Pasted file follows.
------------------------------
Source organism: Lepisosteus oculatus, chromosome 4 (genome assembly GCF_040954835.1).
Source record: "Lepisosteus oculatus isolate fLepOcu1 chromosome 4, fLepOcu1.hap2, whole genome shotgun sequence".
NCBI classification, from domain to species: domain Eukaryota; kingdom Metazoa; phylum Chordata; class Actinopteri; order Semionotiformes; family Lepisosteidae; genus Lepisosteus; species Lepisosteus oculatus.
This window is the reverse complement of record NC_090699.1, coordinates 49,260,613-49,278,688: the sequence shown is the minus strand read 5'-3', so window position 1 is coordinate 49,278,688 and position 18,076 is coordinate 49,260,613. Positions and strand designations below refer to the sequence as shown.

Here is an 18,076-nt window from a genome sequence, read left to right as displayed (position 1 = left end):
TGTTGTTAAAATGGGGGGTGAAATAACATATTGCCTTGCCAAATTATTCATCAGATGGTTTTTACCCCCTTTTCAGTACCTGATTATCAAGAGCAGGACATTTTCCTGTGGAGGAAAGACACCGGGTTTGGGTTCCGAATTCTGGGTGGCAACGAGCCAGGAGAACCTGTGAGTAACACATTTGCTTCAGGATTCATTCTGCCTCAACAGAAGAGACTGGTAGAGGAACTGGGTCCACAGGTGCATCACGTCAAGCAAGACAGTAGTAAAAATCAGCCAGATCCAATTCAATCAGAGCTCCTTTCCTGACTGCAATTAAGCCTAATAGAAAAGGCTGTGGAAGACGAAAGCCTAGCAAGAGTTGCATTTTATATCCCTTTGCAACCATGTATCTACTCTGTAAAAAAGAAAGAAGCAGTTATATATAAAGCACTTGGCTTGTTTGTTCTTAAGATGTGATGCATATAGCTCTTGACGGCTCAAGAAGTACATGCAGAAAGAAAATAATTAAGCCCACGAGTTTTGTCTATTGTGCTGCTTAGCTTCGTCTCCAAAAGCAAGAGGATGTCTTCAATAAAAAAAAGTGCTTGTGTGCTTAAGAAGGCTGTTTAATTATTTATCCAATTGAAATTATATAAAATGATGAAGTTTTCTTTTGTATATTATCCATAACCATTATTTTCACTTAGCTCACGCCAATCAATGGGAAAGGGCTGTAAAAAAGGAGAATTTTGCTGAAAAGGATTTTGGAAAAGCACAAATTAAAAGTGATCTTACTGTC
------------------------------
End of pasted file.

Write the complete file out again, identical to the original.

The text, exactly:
Source organism: Lepisosteus oculatus, chromosome 4 (genome assembly GCF_040954835.1).
Source record: "Lepisosteus oculatus isolate fLepOcu1 chromosome 4, fLepOcu1.hap2, whole genome shotgun sequence".
NCBI classification, from domain to species: domain Eukaryota; kingdom Metazoa; phylum Chordata; class Actinopteri; order Semionotiformes; family Lepisosteidae; genus Lepisosteus; species Lepisosteus oculatus.
This window is the reverse complement of record NC_090699.1, coordinates 49,260,613-49,278,688: the sequence shown is the minus strand read 5'-3', so window position 1 is coordinate 49,278,688 and position 18,076 is coordinate 49,260,613. Positions and strand designations below refer to the sequence as shown.

Here is an 18,076-nt window from a genome sequence, read left to right as displayed (position 1 = left end):
TGTTGTTAAAATGGGGGGTGAAATAACATATTGCCTTGCCAAATTATTCATCAGATGGTTTTTACCCCCTTTTCAGTACCTGATTATCAAGAGCAGGACATTTTCCTGTGGAGGAAAGACACCGGGTTTGGGTTCCGAATTCTGGGTGGCAACGAGCCAGGAGAACCTGTGAGTAACACATTTGCTTCAGGATTCATTCTGCCTCAACAGAAGAGACTGGTAGAGGAACTGGGTCCACAGGTGCATCACGTCAAGCAAGACAGTAGTAAAAATCAGCCAGATCCAATTCAATCAGAGCTCCTTTCCTGACTGCAATTAAGCCTAATAGAAAAGGCTGTGGAAGACGAAAGCCTAGCAAGAGTTGCATTTTATATCCCTTTGCAACCATGTATCTACTCTGTAAAAAAGAAAGAAGCAGTTATATATAAAGCACTTGGCTTGTTTGTTCTTAAGATGTGATGCATATAGCTCTTGACGGCTCAAGAAGTACATGCAGAAAGAAAATAATTAAGCCCACGAGTTTTGTCTATTGTGCTGCTTAGCTTCGTCTCCAAAAGCAAGAGGATGTCTTCAATAAAAAAAAGTGCTTGTGTGCTTAAGAAGGCTGTTTAATTATTTATCCAATTGAAATTATATAAAATGATGAAGTTTTCTTTTGTATATTATCCATAACCATTATTTTCACTTAGCTCACGCCAATCAATGGGAAAGGGCTGTAAAAAAGGAGAATTTTGCTGAAAAGGATTTTGGAAAAGCACAAATTAAAAGTGATCTTACTGTC